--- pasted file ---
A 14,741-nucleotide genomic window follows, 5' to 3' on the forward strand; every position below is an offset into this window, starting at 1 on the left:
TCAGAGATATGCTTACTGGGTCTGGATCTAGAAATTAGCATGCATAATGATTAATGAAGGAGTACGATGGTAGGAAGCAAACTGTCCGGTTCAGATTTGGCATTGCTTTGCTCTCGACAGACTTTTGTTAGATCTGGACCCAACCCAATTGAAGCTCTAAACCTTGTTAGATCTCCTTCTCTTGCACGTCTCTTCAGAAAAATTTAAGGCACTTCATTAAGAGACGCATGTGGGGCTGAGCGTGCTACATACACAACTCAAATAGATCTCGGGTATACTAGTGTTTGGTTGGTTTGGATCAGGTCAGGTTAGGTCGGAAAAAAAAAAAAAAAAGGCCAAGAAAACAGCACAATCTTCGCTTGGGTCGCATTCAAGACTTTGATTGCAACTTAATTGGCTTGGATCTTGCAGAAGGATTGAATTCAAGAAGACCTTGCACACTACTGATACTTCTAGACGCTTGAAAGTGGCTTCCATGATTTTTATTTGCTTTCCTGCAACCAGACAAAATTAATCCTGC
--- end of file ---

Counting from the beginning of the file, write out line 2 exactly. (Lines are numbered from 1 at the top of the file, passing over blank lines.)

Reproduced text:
TCAGAGATATGCTTACTGGGTCTGGATCTAGAAATTAGCATGCATAATGATTAATGAAGGAGTACGATGGTAGGAAGCAAACTGTCCGGTTCAGATTTGGCATTGCTTTGCTCTCGACAGACTTTTGTTAGATCTGGACCCAACCCAATTGAAGCTCTAAACCTTGTTAGATCTCCTTCTCTTGCACGTCTCTTCAGAAAAATTTAAGGCACTTCATTAAGAGACGCATGTGGGGCTGAGCGTGCTACATACACAACTCAAATAGATCTCGGGTATACTAGTGTTTGGTTGGTTTGGATCAGGTCAGGTTAGGTCGGAAAAAAAAAAAAAAAAGGCCAAGAAAACAGCACAATCTTCGCTTGGGTCGCATTCAAGACTTTGATTGCAACTTAATTGGCTTGGATCTTGCAGAAGGATTGAATTCAAGAAGACCTTGCACACTACTGATACTTCTAGACGCTTGAAAGTGGCTTCCATGATTTTTATTTGCTTTCCTGCAACCAGACAAAATTAATCCTGC